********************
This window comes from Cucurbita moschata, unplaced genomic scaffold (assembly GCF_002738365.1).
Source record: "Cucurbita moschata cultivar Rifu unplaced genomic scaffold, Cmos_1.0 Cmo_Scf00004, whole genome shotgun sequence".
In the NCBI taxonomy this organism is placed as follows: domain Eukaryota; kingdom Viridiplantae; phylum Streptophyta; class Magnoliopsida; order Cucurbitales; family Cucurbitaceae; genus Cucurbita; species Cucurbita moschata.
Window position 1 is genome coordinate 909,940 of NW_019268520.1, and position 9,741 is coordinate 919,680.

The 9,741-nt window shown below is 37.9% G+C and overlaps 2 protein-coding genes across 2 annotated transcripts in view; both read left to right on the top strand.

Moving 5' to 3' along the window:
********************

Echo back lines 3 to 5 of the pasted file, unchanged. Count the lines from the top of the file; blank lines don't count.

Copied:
In the NCBI taxonomy this organism is placed as follows: domain Eukaryota; kingdom Viridiplantae; phylum Streptophyta; class Magnoliopsida; order Cucurbitales; family Cucurbitaceae; genus Cucurbita; species Cucurbita moschata.
Window position 1 is genome coordinate 909,940 of NW_019268520.1, and position 9,741 is coordinate 919,680.

The 9,741-nt window shown below is 37.9% G+C and overlaps 2 protein-coding genes across 2 annotated transcripts in view; both read left to right on the top strand.